“The Princess and the Frog” is Disney’s welcome return to the traditional hand-drawn-style animation. What is more important is that the film is helmed by Ron Clements and John Musker, a director team responsible for two great Disney animations – “Little Mermaid” and “Aladdin” – and, well, less impressive “Treasure Planet.” “The Princess and the Frog” marks the “comeback” of the creator pair since the ill-fated sci-fi action adventure, and their latest work, though not perfect, is entertaining enough to remind us of the glorious days of Disney animation.
Tiana (voice by Anika Noni Rose, “Dreamgirls”) is a hard-working girl dreaming of one day owning a restaurant in New Orleans. One night she encounters a talking frog begging for just one kiss. This is actually Prince Naveen (Bruno Campos), a spoiled prince magically turned into a frog by voodoo master Dr. Facilier (Keith David). She does, reluctantly though, like in a fairy tale she once read – which is only the beginning of adventures and a romance for Tiana and the prince.
Though “The Princess and the Frog” is an enjoyable tale with colorful designs and talented cast, it doesn’t quite reach the height of classic “Little Mermaid” as the film lacks two major characteristics: a compelling story and memorable music. The story starts out interesting with a few unexpected turn of events, but it sags a bit in the middle part. The musical part (songs penned by Randy Newman) is good, but not as great as Alan Menken/Howard Ashman’s original songs like joyful “Under the Sea.”
What you have instead is Jazz-age New Orleans and everything associated with the city turned into animation – the swamp, the French Quarter, Mardi Gras and Tiana’s Cajun cookbook. The goofy trumpet-playing croc steals every scene from the two leads. Maybe not as great as “The Lion King,” but “The Princess and the Frog” is a pleasant fantasy tale.
It’s pretty hard to put into words the reaction I got when watching The Princess and the Frog. I mean, the picture quality is just absolutely stunning. We all know that the CGI Pixar flicks look incredible on blu-ray, but it was very cool to look at how great hand drawn animations can look on blu-ray as well. Sure this wasn’t the first hand drawn Disney flick to get the blu-ray treatment but it seems to be that of the most modern Disney flick to come to light on blu-ray. Musker and Clements did a hell of a job and I can’t wait to see their other classics transform onto blu-ray as well. The Little Mermaid, Aladdin, Hercules and The Great Mouse Detective are going to rock people’s socks off just as much as Princess and the Frog did mine! The video quality was nothing short of amazing as the color representation is perfect and pops out at you when needed and warm when need be. Everyone will be extremely pleased and videoholics can rejoice.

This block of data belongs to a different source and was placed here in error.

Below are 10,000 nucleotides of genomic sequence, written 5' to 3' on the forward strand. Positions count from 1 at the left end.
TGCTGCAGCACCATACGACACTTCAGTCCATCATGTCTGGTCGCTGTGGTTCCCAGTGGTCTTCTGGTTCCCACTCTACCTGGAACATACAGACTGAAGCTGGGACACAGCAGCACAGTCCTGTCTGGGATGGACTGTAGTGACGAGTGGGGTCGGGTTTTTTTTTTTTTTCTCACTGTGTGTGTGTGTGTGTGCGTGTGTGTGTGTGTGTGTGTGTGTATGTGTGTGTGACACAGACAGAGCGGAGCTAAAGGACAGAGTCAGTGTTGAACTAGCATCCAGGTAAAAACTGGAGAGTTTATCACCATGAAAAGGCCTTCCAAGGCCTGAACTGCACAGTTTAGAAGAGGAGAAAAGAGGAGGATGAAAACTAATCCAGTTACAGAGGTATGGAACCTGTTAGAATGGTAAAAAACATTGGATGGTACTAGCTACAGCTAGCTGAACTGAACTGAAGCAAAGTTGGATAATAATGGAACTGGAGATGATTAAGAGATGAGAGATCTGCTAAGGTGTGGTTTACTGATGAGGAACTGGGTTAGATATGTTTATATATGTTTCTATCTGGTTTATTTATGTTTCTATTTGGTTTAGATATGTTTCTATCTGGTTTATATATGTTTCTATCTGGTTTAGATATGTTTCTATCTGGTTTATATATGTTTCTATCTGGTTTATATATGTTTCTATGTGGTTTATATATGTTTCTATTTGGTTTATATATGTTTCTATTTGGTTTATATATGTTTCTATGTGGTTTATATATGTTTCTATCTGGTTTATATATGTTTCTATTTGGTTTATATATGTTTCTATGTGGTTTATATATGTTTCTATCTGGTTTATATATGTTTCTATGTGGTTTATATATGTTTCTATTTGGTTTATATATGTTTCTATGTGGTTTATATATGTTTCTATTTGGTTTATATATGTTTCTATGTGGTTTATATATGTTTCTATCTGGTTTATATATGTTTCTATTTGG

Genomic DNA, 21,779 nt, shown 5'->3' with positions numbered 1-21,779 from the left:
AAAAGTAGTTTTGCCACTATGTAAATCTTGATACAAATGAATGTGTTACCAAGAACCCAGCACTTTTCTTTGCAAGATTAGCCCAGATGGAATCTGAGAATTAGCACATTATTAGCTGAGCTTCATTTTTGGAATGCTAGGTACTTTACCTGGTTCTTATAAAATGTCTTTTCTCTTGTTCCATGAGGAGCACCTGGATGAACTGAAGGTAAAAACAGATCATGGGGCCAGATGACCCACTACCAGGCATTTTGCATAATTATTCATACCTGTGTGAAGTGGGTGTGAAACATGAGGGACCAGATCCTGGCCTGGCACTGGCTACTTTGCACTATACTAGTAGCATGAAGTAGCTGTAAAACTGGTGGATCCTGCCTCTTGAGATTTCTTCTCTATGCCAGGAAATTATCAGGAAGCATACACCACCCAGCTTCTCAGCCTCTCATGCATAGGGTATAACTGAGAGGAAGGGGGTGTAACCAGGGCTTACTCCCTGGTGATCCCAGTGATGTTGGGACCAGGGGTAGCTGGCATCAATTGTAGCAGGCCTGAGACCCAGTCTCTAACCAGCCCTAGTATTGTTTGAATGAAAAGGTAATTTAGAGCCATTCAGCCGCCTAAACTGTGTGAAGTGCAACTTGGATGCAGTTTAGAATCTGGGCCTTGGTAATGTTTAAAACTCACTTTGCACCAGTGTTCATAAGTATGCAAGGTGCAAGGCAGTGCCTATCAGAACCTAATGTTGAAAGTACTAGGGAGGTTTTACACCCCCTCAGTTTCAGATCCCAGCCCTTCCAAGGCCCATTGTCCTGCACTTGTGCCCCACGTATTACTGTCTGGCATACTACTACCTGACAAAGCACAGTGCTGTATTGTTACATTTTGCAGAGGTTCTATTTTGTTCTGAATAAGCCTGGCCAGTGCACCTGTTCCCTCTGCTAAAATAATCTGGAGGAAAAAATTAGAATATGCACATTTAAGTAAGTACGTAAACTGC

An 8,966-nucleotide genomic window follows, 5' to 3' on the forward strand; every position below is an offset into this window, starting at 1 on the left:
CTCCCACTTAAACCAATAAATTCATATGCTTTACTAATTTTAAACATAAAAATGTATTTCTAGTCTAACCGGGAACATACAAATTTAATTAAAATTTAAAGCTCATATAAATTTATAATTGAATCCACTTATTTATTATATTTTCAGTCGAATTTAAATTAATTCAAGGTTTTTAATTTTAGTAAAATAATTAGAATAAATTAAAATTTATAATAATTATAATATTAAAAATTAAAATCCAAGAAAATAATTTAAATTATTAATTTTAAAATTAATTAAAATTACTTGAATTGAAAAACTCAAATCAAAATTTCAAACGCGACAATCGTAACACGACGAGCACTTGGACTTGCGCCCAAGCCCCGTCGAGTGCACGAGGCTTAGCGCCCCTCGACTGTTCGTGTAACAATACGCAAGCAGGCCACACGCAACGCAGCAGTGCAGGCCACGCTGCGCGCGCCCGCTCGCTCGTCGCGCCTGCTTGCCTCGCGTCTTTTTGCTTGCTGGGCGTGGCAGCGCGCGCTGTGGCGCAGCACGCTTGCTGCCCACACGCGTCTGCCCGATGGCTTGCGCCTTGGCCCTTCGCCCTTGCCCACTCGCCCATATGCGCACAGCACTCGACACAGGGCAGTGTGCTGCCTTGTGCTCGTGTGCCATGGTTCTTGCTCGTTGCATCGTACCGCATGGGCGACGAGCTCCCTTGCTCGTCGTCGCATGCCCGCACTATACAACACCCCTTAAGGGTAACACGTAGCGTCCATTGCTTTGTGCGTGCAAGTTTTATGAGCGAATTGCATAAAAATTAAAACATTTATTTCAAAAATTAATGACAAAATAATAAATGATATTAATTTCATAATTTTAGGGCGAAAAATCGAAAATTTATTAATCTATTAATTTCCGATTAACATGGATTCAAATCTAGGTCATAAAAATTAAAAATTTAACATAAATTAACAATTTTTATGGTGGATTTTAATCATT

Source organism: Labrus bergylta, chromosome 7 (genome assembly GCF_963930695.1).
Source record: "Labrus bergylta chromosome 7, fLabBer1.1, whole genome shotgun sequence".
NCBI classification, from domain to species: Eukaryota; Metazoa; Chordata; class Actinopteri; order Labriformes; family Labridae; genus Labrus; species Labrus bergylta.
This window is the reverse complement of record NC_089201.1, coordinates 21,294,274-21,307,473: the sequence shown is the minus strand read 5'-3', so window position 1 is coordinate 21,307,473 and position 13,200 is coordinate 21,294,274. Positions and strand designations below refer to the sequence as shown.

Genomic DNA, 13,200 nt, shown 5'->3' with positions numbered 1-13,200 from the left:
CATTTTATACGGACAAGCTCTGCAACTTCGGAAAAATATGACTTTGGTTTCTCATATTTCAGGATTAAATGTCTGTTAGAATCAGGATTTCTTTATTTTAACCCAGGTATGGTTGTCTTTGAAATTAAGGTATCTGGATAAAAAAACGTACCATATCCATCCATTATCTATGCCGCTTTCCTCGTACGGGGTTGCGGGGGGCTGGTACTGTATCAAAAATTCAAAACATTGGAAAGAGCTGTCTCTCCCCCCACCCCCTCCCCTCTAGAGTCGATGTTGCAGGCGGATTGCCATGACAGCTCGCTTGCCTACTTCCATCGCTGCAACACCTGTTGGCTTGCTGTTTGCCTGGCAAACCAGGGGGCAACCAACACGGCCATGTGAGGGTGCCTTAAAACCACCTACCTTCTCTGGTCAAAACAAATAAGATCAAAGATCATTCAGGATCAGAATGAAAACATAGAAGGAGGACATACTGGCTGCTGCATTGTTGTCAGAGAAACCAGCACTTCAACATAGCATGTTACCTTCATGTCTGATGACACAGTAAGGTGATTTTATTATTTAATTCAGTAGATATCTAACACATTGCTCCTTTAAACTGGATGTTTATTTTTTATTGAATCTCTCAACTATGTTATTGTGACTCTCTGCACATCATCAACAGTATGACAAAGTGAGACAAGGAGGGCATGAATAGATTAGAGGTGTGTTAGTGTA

Blu-ray Screen Shot Gallery:
The Princess and The Frog comes you way with a wonderful DTS HD Master 5.1 audio track. As suspected, Disney hits this one out of the park. The musical scores really helps this track stand out and as we have come to expect with Disney the dialogue clarity is clear, tight, and precise. Nothing bad to comment on in the audio department as your speakers will get a nice hefty load what with the occasional sing-along song numbers spread throughout this future Disney classic. Sound effects come across nicely when utilized in the rear speakers but the track is mostly front heavy. The sub gets some work in as well and does so justly and accordingly.
Again, part of my supplemental score derives from the fact that this release included not only the blu-ray disc but the dvd disc and digital copy. Aside from all that, Princess and the Frog included a plush amount of supplements and worthy of Disney’s claim for their 9th princess!
Audio Commentary: Directors/co-writers John Musker and Ron Clements along with the producer give a very insightful commentary track that can please adults who are interested.
Deleted Scenes (HD, 12 minutes) Some pretty cool deleted scenes and trim downs and reasonings why.
Magic in the Bayou (HD, 22 minutes) Next to the amusing commentary this is a great supplemental piece.
The Return to Hand Drawn Animation (HD, 3 minutes) The return for disney but not for Clements and Musker. Cool piece.
The Disney Legacy (HD, 3 minutes) Another interesting piece that fans will enjoy.
A Return to the Animated Musical (HD, 3 minutes) Self explanitory, touching base on just that.
Conjuring the Villain (HD, 2 minutes) Self Explanitory, another good piece.
Music & More (HD, 4 minutes) A video from NEYO
Art Galleries (HD) Self explanitory (looks great!)
What Do You See: Princess Portraits (HD)
Bringing Life to Animation (HD, 8 minutes) A nice feature that those interested will like viewing.
Disney’s Newest Princess (HD, 3 minutes) Tiana makes 9!
The Princess and the Animator (HD, 2 minutes)
Once again, time for the bottom line! As you can see from the ratings alone, this is another Disney masterpiece and soon to be a Disney classic after x number of years! Exceptionally well played out with the New Orleans, Louisiana theme coupled with incredible hand drawn animations have made this one to remember. The video quality is that of sheer excellence and the audio quality brings its best. The supplemental package including all in the 3 disc is that of satisfaction and the movie overall is a joy of entertainment for kids and adults alike. BRC highly recommends The Princess and The Frog on blu-ray disc.